The Importance of Voting in the 2018 Colorado Primary

By Ezra Ekman

If you are attending college, you are most likely under the age of 30, and your voice is the least likely to be heard.  The issues that matter most to you may, instead, be decided by others. But you can change that if you register to vote on the Colorado Secretary of State’s website between now and June 26. Then vote in the primaries held on June 26. Yes, you can register and vote on the same day.

Historically, younger voters have held one of the smallest percentage of voters overall.  Census.gov shows that voters 45 and older have consistently held the highest rate of voting (71 percent) since 1980.  By contrast, voters under 30 only vote, on average, 46.4 percent of the time.  The result is that the interests of voters under 30 are vastly underrepresented by Congress and our state officials.  This also means the issues most important to voters under 30 are the least likely to be supported.

But that can change this year!  You can make a difference by casting your ballot in the primaries on June 26 to determine who will be governor for the state of Colorado and decide on specific ballot measures.

Some of the issues state governors can affect include:

  • Funding for education, including full-day kindergarten and preschool
  • Broadband infrastructure and protections for net neutrality
  • Gun legislation
  • Healthcare
  • Energy
  • Environmental protections
  • Minimum wage, employee protections and the economy

Some of the measures on the ballot include:

  • A repeal of an exception to the ban of slavery and involuntary servitude as punishment for a crime
  • Shortening income tax forms and removing criminal penalties for tax violations
  • Increasing the minimum distance for oil, gas and fracking from playgrounds, parks and open spaces (from 500 feet to 2,500 feet)
  • Requiring easily-accessible price lists for healthcare services from healthcare providers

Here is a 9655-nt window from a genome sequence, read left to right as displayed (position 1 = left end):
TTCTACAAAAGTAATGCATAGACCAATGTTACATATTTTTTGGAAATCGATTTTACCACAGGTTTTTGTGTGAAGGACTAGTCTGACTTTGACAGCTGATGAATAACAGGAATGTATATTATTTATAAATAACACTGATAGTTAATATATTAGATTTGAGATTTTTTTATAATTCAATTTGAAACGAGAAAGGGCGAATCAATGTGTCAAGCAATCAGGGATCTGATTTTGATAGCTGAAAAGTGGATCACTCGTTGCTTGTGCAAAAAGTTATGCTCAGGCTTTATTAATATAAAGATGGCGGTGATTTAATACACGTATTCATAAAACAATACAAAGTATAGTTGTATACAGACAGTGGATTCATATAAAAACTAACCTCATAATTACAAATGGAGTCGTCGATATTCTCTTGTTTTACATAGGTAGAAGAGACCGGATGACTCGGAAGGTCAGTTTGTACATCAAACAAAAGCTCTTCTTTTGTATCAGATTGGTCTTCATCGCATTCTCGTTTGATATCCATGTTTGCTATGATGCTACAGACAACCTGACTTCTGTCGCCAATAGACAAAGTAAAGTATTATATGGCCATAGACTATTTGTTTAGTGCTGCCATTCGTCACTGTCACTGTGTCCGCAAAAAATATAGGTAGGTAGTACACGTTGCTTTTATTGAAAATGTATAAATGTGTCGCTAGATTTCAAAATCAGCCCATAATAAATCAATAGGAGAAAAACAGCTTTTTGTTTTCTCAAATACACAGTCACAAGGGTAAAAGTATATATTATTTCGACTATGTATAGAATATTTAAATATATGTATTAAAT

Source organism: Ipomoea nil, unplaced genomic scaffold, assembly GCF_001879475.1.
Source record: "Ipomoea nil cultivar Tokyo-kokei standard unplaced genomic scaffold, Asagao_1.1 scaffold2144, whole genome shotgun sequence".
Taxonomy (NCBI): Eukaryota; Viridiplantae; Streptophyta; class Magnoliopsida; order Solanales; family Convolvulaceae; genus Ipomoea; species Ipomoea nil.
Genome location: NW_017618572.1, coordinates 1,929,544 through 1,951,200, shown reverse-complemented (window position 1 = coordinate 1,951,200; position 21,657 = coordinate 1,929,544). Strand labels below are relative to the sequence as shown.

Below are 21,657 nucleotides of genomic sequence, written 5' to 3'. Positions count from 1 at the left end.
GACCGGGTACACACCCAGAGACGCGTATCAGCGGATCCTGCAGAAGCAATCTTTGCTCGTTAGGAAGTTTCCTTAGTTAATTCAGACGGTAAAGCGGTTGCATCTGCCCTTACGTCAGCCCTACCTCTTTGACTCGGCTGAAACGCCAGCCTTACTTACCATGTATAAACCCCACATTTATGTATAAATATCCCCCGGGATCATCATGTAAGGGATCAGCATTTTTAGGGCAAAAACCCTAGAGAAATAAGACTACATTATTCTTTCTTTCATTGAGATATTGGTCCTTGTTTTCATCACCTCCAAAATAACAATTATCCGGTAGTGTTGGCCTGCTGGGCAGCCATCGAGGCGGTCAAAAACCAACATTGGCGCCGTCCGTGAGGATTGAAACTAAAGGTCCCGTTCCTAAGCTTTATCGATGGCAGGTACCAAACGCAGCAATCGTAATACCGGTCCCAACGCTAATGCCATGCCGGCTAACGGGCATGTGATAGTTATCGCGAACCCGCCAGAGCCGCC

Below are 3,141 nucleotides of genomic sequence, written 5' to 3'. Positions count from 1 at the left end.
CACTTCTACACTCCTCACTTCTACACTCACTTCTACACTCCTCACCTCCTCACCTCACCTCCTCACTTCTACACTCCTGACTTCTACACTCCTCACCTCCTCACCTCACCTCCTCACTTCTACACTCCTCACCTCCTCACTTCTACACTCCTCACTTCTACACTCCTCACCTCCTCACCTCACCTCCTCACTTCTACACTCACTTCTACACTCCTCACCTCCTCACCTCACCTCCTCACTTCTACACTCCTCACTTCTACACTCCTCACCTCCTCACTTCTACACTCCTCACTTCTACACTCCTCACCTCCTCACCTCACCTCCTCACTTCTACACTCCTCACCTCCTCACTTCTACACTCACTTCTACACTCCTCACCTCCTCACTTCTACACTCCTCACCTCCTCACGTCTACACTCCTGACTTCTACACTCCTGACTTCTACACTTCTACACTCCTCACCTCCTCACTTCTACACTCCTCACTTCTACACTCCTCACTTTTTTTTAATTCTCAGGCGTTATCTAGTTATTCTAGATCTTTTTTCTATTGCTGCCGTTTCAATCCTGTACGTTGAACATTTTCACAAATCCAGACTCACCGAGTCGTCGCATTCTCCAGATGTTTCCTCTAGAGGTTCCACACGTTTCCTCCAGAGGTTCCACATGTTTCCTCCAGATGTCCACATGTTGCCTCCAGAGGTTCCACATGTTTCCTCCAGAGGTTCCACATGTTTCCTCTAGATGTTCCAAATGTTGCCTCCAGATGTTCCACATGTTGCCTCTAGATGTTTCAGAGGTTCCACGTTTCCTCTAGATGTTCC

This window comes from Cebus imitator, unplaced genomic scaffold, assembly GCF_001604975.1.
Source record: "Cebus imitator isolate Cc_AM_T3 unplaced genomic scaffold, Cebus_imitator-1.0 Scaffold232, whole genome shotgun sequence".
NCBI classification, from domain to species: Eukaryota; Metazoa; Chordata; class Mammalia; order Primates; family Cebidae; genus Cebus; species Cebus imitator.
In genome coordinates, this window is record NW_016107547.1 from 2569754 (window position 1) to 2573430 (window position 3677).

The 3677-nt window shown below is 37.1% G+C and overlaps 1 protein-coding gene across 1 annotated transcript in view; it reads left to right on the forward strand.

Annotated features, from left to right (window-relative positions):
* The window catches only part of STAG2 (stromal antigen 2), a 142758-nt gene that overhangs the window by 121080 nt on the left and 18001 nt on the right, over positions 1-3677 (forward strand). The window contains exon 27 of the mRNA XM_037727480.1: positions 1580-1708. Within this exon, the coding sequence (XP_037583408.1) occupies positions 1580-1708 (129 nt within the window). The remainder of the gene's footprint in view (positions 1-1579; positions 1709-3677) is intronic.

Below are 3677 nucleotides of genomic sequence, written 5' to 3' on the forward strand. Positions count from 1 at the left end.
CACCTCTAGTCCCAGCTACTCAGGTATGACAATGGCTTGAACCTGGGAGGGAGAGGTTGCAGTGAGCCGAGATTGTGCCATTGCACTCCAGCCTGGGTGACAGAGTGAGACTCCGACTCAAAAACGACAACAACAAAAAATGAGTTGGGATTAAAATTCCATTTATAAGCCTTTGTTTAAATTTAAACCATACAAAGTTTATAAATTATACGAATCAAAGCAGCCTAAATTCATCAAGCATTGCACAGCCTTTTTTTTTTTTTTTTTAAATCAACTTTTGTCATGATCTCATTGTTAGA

• Reducing the maximum interest rate on payday loans (from 45 percent + 7.5 percent over $300 + fees to 36 percent maximum)
  • Allowing larger aggregate donations to candidates when a single candidate receives a single donation over $1 million

Your political affiliation, who you plan to vote for or issues important to you don’t impact the importance of your vote.  What matters is that you do vote.  Your voice matters.  Your opinion and participation matters.  If you don’t vote, you give up the right to your opinions and desires to those who do vote, because the people who vote are the people who decide.  If you want to decide, you need to vote.

Don’t wait.  You can register to vote in just a few minutes on the Colorado Secretary of State’s website.  The earlier you register, the less likelihood you have of a mix-up at the voting booths on June 26.  But if you can’t register until the day of the vote, you can still do so at your polling location.

Speaking of polling locations, all general, primary, odd-year, coordinated, recall and congressional vacancy elections are now conducted by mail ballot.  If you were registered to vote prior to this year, your ballot should have been mailed to you already. However, if you haven’t received your ballot or you would prefer to vote at a polling location, you can find your voting location by filling out this short form and then clicking the “In Person Voting” tab on the next page.  You can also view when your ballot was mailed by clicking on “Ballot Information.”

So register, and then get out and vote!  Your voice is the most under-represented, yet can be the most powerful.  If you don’t, your voice will be silent, and others will make your decisions for you. But if you do, you can help decide the future of Colorado.

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